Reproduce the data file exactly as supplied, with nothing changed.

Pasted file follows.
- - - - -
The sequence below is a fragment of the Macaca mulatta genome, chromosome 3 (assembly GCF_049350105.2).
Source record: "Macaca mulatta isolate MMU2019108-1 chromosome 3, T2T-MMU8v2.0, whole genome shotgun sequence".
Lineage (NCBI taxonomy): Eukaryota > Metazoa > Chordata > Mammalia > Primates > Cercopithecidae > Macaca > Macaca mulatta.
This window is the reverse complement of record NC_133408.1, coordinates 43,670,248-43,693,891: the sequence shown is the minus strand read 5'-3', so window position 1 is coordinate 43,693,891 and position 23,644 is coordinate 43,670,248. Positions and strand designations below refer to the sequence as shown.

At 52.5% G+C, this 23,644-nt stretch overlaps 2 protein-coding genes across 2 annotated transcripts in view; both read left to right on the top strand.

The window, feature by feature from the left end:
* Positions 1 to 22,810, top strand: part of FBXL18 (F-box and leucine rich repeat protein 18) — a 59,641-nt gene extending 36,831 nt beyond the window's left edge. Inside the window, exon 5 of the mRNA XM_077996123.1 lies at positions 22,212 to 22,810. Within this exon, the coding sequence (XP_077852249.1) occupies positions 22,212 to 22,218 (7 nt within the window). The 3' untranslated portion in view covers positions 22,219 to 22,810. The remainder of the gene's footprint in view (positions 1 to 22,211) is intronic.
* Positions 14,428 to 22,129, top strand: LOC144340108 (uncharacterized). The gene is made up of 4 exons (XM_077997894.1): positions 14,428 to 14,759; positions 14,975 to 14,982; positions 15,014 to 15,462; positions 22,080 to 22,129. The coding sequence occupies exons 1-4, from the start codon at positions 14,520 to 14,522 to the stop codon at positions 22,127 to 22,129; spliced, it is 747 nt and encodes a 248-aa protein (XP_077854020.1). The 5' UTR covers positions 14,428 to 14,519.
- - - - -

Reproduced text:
The sequence below is a fragment of the Macaca mulatta genome, chromosome 3 (assembly GCF_049350105.2).
Source record: "Macaca mulatta isolate MMU2019108-1 chromosome 3, T2T-MMU8v2.0, whole genome shotgun sequence".
Lineage (NCBI taxonomy): Eukaryota > Metazoa > Chordata > Mammalia > Primates > Cercopithecidae > Macaca > Macaca mulatta.
This window is the reverse complement of record NC_133408.1, coordinates 43,670,248-43,693,891: the sequence shown is the minus strand read 5'-3', so window position 1 is coordinate 43,693,891 and position 23,644 is coordinate 43,670,248. Positions and strand designations below refer to the sequence as shown.

At 52.5% G+C, this 23,644-nt stretch overlaps 2 protein-coding genes across 2 annotated transcripts in view; both read left to right on the top strand.

The window, feature by feature from the left end:
* Positions 1 to 22,810, top strand: part of FBXL18 (F-box and leucine rich repeat protein 18) — a 59,641-nt gene extending 36,831 nt beyond the window's left edge. Inside the window, exon 5 of the mRNA XM_077996123.1 lies at positions 22,212 to 22,810. Within this exon, the coding sequence (XP_077852249.1) occupies positions 22,212 to 22,218 (7 nt within the window). The 3' untranslated portion in view covers positions 22,219 to 22,810. The remainder of the gene's footprint in view (positions 1 to 22,211) is intronic.
* Positions 14,428 to 22,129, top strand: LOC144340108 (uncharacterized). The gene is made up of 4 exons (XM_077997894.1): positions 14,428 to 14,759; positions 14,975 to 14,982; positions 15,014 to 15,462; positions 22,080 to 22,129. The coding sequence occupies exons 1-4, from the start codon at positions 14,520 to 14,522 to the stop codon at positions 22,127 to 22,129; spliced, it is 747 nt and encodes a 248-aa protein (XP_077854020.1). The 5' UTR covers positions 14,428 to 14,519.